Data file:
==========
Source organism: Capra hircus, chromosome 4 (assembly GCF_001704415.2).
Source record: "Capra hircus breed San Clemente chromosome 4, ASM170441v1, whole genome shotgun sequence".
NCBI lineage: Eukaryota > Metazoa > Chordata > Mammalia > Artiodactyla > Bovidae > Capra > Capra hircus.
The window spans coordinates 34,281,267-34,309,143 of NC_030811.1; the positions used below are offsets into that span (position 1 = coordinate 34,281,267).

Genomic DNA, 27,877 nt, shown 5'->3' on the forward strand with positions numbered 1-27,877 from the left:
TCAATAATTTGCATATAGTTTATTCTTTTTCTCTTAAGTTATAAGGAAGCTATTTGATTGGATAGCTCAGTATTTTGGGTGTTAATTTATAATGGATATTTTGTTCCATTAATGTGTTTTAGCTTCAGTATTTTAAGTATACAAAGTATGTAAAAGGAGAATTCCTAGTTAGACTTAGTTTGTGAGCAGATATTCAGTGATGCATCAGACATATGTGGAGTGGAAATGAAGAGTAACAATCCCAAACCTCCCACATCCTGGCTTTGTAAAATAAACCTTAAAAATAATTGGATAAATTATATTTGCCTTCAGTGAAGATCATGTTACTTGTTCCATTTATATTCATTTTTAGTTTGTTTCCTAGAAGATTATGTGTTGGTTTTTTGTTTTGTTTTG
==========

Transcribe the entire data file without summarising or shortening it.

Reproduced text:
Source organism: Capra hircus, chromosome 4 (assembly GCF_001704415.2).
Source record: "Capra hircus breed San Clemente chromosome 4, ASM170441v1, whole genome shotgun sequence".
NCBI lineage: Eukaryota > Metazoa > Chordata > Mammalia > Artiodactyla > Bovidae > Capra > Capra hircus.
The window spans coordinates 34,281,267-34,309,143 of NC_030811.1; the positions used below are offsets into that span (position 1 = coordinate 34,281,267).

Genomic DNA, 27,877 nt, shown 5'->3' on the forward strand with positions numbered 1-27,877 from the left:
TCAATAATTTGCATATAGTTTATTCTTTTTCTCTTAAGTTATAAGGAAGCTATTTGATTGGATAGCTCAGTATTTTGGGTGTTAATTTATAATGGATATTTTGTTCCATTAATGTGTTTTAGCTTCAGTATTTTAAGTATACAAAGTATGTAAAAGGAGAATTCCTAGTTAGACTTAGTTTGTGAGCAGATATTCAGTGATGCATCAGACATATGTGGAGTGGAAATGAAGAGTAACAATCCCAAACCTCCCACATCCTGGCTTTGTAAAATAAACCTTAAAAATAATTGGATAAATTATATTTGCCTTCAGTGAAGATCATGTTACTTGTTCCATTTATATTCATTTTTAGTTTGTTTCCTAGAAGATTATGTGTTGGTTTTTTGTTTTGTTTTG